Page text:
Type 1 diabetes is a medical condition that most typically develops in adolescents. It was once called juvenile diabetes or insulin-dependent diabetes. It is caused when the pancreas no longer produces insulin and that insulin must be replaced. Insulin works in our bodies to help use or store for later the sugars we get from food and turn them into energy. However, type 1 diabetes in kids is a condition in which insulin doesn’t naturally occur to help the body.
What are the Symptoms of Type 1 Diabetes in Kids?
Increased Thirst and Urination. Excess sugar will build up in the bloodstream, which can in turn cause increased thirst. If you notice your child seems to be drinking more liquids and going to the bathroom more frequently than usual, see your pediatrician to talk about the possibilities of type 1 diabetes.
Intense Hunger. If you notice your child is eating more than usual, or never seems to be full even after eating a full meal, it could be a sign of type 1 diabetes. This is due to the lack of enough insulin to move sugar into the cells, causing muscles and organs to be energy depleted.
Weight Loss. Despite an increased hunger and eating, your child could be rapidly losing weight. Your child’s body might be having no energy supplies from sugar, causing muscle tissues and fat to simply shrink.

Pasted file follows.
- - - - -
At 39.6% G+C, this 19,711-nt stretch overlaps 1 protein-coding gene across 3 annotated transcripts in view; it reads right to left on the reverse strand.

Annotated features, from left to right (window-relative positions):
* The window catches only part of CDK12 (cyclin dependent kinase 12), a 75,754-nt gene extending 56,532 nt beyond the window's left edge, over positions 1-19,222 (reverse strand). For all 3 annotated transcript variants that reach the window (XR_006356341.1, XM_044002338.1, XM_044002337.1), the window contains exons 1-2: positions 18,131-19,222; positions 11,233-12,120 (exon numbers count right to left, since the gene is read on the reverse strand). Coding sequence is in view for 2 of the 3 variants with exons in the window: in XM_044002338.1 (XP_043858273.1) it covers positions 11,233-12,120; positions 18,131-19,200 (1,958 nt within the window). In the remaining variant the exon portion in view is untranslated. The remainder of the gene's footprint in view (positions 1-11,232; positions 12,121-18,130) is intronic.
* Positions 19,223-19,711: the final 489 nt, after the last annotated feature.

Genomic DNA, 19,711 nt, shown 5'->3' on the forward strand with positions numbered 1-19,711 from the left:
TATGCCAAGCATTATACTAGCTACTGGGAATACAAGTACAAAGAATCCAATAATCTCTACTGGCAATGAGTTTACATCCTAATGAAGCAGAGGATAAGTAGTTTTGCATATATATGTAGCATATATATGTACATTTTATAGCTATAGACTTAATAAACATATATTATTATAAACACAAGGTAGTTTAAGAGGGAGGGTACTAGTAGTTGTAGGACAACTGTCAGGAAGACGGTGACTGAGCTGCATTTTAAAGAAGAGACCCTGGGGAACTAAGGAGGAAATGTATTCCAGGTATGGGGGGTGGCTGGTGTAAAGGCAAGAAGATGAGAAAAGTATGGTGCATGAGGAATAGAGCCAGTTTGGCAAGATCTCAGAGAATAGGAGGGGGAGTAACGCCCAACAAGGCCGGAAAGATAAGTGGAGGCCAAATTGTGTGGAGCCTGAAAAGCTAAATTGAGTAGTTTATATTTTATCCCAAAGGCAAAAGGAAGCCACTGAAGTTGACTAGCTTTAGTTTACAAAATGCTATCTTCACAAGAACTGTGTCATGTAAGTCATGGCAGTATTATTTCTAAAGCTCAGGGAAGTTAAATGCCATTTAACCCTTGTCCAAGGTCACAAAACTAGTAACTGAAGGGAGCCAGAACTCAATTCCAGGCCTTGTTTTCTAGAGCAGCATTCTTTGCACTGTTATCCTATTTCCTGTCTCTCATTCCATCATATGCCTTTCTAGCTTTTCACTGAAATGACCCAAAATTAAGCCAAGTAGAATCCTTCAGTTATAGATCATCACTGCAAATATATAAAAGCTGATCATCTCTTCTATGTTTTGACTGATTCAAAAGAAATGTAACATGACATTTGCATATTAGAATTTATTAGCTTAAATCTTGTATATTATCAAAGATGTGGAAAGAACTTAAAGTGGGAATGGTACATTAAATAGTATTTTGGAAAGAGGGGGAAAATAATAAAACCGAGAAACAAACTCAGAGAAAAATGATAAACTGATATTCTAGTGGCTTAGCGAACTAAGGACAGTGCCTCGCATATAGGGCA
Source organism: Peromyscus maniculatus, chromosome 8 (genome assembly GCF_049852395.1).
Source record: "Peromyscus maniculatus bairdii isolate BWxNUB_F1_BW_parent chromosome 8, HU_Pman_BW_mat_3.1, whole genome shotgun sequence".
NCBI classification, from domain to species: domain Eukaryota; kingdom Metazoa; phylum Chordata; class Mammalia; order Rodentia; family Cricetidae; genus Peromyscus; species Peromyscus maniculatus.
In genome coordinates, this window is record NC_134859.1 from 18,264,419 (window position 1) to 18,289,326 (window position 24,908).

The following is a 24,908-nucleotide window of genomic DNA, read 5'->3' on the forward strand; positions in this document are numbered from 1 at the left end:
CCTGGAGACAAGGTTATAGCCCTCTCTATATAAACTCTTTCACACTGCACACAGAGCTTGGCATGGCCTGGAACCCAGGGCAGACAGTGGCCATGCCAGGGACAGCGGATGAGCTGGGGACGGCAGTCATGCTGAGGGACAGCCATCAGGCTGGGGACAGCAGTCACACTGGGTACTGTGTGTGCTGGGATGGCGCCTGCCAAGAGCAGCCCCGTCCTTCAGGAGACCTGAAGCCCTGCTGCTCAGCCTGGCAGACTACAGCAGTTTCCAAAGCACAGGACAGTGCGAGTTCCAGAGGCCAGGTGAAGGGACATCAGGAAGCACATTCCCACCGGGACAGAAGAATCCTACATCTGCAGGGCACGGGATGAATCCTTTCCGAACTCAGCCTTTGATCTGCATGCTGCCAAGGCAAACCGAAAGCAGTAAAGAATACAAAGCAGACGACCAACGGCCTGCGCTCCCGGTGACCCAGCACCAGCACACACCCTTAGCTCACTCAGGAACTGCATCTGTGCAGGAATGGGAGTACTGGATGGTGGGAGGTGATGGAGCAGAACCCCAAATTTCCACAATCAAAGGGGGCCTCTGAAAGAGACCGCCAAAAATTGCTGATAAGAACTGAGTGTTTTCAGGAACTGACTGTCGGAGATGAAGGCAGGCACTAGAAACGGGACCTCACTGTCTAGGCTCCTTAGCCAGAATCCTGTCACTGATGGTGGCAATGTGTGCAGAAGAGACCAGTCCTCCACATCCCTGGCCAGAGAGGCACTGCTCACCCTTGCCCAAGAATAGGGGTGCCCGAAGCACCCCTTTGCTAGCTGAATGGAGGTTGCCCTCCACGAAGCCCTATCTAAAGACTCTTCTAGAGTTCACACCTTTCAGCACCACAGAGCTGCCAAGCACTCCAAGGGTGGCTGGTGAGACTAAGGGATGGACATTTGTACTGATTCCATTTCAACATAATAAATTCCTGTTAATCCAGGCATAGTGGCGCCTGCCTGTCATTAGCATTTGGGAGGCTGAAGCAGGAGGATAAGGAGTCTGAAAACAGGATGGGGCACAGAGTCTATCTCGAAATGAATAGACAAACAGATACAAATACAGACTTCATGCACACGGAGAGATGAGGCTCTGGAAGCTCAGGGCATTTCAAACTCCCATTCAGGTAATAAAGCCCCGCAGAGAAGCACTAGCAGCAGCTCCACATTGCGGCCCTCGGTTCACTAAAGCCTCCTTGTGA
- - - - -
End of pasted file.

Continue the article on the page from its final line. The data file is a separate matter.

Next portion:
Fatigue. Your child may be more sluggish and tired than usual. This is again due to their body having no supplies of energy from sugar.
Irritability. Untreated type 1 diabetes may cause moodiness and irritability in your child.
Blurred Vision. Fluids can be pulled from the lenses of the eyes if blood sugar levels are too high, causing your child to have blurred vision.
Yeast Infection. Girls with type 1 diabetes may sometimes have genital yeast infections. Babies will develop diaper rash.
What Can You Do?
If your child is showing any of these symptoms and you suspect they may have type 1 diabetes, simply take them to your pediatrician and let them know your concerns. It may be helpful to make a list of the symptoms you’ve been seeing as well to discuss them with the pediatrician.